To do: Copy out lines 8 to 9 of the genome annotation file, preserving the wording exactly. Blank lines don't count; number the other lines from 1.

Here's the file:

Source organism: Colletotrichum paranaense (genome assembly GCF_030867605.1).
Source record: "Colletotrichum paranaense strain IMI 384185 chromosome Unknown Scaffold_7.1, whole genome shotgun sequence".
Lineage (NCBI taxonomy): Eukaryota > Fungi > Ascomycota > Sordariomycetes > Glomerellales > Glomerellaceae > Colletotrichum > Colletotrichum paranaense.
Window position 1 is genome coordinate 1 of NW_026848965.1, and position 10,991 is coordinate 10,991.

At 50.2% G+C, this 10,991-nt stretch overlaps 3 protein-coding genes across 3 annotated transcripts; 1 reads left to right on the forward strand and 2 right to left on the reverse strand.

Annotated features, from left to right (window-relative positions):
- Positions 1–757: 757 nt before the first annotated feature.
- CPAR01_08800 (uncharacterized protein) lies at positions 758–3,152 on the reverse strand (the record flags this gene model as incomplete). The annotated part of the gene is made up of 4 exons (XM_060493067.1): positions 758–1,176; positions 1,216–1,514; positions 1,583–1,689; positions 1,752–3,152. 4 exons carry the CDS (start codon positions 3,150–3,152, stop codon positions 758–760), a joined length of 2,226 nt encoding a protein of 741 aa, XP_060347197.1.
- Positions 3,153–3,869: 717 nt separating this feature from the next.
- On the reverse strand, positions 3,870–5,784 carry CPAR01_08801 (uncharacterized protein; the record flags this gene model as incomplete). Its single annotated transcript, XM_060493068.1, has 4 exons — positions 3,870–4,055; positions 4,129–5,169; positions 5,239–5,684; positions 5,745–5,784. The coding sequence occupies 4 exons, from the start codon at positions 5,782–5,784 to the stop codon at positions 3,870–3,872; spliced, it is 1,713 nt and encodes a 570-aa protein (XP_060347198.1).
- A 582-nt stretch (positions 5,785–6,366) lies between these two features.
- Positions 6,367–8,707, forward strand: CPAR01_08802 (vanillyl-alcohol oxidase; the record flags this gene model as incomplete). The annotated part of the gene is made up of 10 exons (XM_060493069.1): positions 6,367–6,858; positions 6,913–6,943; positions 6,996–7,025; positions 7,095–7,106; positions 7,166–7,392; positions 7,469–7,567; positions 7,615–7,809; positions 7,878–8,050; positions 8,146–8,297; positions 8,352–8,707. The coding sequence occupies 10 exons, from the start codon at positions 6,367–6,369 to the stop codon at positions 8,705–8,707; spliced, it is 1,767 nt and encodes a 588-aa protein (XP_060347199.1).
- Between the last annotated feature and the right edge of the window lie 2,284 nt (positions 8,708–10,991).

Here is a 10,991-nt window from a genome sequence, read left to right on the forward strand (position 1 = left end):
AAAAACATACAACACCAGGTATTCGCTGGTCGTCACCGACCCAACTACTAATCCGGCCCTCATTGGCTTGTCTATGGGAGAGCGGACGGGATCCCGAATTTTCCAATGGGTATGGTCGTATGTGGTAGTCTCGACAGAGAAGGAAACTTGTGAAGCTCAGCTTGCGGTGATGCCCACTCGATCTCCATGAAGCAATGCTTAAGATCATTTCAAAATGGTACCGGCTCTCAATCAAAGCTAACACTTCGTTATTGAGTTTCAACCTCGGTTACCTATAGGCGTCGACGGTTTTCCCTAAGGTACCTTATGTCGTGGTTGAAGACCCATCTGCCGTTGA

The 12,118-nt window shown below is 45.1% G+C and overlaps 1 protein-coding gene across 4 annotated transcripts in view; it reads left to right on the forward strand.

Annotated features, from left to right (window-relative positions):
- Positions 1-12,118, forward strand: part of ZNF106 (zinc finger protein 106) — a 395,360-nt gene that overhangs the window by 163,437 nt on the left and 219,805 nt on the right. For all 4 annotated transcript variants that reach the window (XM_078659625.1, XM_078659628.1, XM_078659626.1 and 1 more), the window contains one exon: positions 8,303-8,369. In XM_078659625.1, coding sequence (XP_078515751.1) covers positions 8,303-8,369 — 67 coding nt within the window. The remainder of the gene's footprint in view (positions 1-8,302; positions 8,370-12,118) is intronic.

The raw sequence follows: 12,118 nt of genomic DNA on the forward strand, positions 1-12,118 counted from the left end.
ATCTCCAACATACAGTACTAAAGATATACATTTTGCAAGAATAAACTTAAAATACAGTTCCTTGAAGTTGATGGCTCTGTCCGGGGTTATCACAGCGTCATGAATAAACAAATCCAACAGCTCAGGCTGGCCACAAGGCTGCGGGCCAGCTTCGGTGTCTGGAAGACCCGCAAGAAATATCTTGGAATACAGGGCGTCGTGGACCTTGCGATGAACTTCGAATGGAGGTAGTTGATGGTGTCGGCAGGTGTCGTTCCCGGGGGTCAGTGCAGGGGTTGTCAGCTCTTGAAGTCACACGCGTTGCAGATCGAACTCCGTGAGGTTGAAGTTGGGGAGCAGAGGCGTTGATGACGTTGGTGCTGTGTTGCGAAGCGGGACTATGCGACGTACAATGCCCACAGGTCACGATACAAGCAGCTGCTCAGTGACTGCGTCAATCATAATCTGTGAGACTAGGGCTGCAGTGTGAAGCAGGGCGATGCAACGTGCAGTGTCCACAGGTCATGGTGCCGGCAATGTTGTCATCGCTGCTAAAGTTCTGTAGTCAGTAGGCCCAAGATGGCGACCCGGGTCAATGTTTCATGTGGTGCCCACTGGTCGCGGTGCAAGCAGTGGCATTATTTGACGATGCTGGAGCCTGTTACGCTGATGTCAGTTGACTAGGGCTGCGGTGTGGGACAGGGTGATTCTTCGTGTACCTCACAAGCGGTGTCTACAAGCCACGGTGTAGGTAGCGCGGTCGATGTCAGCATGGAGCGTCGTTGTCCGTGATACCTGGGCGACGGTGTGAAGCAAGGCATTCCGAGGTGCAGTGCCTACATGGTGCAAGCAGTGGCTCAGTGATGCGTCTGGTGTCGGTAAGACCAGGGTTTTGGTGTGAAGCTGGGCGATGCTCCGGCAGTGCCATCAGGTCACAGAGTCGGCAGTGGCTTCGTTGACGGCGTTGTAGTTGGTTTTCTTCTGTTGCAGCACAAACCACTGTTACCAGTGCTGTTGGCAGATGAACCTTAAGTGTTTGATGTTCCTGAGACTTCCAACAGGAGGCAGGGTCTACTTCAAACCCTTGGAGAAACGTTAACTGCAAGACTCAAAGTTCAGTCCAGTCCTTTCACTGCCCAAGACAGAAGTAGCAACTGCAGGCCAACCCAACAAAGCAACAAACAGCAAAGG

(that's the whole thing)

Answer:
- CPAR01_08800 (uncharacterized protein) lies at positions 758–3,152 on the reverse strand (the record flags this gene model as incomplete). The annotated part of the gene is made up of 4 exons (XM_060493067.1): positions 758–1,176; positions 1,216–1,514; positions 1,583–1,689; positions 1,752–3,152. 4 exons carry the CDS (start codon positions 3,150–3,152, stop codon positions 758–760), a joined length of 2,226 nt encoding a protein of 741 aa, XP_060347197.1.
- Positions 3,153–3,869: 717 nt separating this feature from the next.